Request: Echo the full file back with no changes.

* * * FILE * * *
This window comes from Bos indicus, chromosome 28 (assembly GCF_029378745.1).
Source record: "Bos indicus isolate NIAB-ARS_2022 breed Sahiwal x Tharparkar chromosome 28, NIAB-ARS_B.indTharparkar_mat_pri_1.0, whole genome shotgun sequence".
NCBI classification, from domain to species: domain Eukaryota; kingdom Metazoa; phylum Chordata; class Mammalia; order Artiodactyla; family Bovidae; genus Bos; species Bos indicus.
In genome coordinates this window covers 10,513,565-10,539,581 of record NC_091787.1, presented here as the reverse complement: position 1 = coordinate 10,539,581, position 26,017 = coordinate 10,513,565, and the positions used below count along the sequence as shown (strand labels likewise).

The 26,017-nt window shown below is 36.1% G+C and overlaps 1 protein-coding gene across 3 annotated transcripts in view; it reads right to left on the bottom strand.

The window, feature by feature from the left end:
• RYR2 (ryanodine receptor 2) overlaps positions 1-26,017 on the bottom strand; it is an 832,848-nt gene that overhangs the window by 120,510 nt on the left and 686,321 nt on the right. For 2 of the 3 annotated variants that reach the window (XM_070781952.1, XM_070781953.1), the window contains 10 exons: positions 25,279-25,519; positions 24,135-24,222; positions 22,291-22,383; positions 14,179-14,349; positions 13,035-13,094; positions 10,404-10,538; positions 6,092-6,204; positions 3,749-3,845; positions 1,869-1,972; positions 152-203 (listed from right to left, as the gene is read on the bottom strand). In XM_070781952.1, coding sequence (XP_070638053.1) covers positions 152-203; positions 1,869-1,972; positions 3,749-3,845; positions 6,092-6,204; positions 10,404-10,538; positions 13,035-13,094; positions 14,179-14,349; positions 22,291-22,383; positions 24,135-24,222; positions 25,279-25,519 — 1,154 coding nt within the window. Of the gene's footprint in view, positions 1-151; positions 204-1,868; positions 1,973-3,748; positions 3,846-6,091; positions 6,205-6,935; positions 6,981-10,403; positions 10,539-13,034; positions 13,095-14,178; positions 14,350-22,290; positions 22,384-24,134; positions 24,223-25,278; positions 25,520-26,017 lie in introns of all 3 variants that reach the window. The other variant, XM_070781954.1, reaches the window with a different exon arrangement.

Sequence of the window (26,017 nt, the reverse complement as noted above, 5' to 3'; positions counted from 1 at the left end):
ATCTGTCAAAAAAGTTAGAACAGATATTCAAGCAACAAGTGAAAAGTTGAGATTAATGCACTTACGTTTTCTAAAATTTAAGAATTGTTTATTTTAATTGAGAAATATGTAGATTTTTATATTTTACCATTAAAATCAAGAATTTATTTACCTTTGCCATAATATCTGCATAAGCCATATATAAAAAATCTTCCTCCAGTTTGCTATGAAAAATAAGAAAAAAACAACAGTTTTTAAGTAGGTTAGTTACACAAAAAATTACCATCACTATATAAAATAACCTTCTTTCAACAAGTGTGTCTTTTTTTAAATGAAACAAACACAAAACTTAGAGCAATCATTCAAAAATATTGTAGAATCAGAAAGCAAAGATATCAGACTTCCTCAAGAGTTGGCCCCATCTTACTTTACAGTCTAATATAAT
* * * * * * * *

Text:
This window comes from Bos indicus, chromosome 28 (assembly GCF_029378745.1).
Source record: "Bos indicus isolate NIAB-ARS_2022 breed Sahiwal x Tharparkar chromosome 28, NIAB-ARS_B.indTharparkar_mat_pri_1.0, whole genome shotgun sequence".
NCBI classification, from domain to species: domain Eukaryota; kingdom Metazoa; phylum Chordata; class Mammalia; order Artiodactyla; family Bovidae; genus Bos; species Bos indicus.
In genome coordinates this window covers 10,513,565-10,539,581 of record NC_091787.1, presented here as the reverse complement: position 1 = coordinate 10,539,581, position 26,017 = coordinate 10,513,565, and the positions used below count along the sequence as shown (strand labels likewise).

The 26,017-nt window shown below is 36.1% G+C and overlaps 1 protein-coding gene across 3 annotated transcripts in view; it reads right to left on the bottom strand.

The window, feature by feature from the left end:
• RYR2 (ryanodine receptor 2) overlaps positions 1-26,017 on the bottom strand; it is an 832,848-nt gene that overhangs the window by 120,510 nt on the left and 686,321 nt on the right. For 2 of the 3 annotated variants that reach the window (XM_070781952.1, XM_070781953.1), the window contains 10 exons: positions 25,279-25,519; positions 24,135-24,222; positions 22,291-22,383; positions 14,179-14,349; positions 13,035-13,094; positions 10,404-10,538; positions 6,092-6,204; positions 3,749-3,845; positions 1,869-1,972; positions 152-203 (listed from right to left, as the gene is read on the bottom strand). In XM_070781952.1, coding sequence (XP_070638053.1) covers positions 152-203; positions 1,869-1,972; positions 3,749-3,845; positions 6,092-6,204; positions 10,404-10,538; positions 13,035-13,094; positions 14,179-14,349; positions 22,291-22,383; positions 24,135-24,222; positions 25,279-25,519 — 1,154 coding nt within the window. Of the gene's footprint in view, positions 1-151; positions 204-1,868; positions 1,973-3,748; positions 3,846-6,091; positions 6,205-6,935; positions 6,981-10,403; positions 10,539-13,034; positions 13,095-14,178; positions 14,350-22,290; positions 22,384-24,134; positions 24,223-25,278; positions 25,520-26,017 lie in introns of all 3 variants that reach the window. The other variant, XM_070781954.1, reaches the window with a different exon arrangement.

Sequence of the window (26,017 nt, the reverse complement as noted above, 5' to 3'; positions counted from 1 at the left end):
ATCTGTCAAAAAAGTTAGAACAGATATTCAAGCAACAAGTGAAAAGTTGAGATTAATGCACTTACGTTTTCTAAAATTTAAGAATTGTTTATTTTAATTGAGAAATATGTAGATTTTTATATTTTACCATTAAAATCAAGAATTTATTTACCTTTGCCATAATATCTGCATAAGCCATATATAAAAAATCTTCCTCCAGTTTGCTATGAAAAATAAGAAAAAAACAACAGTTTTTAAGTAGGTTAGTTACACAAAAAATTACCATCACTATATAAAATAACCTTCTTTCAACAAGTGTGTCTTTTTTTAAATGAAACAAACACAAAACTTAGAGCAATCATTCAAAAATATTGTAGAATCAGAAAGCAAAGATATCAGACTTCCTCAAGAGTTGGCCCCATCTTACTTTACAGTCTAATATAAT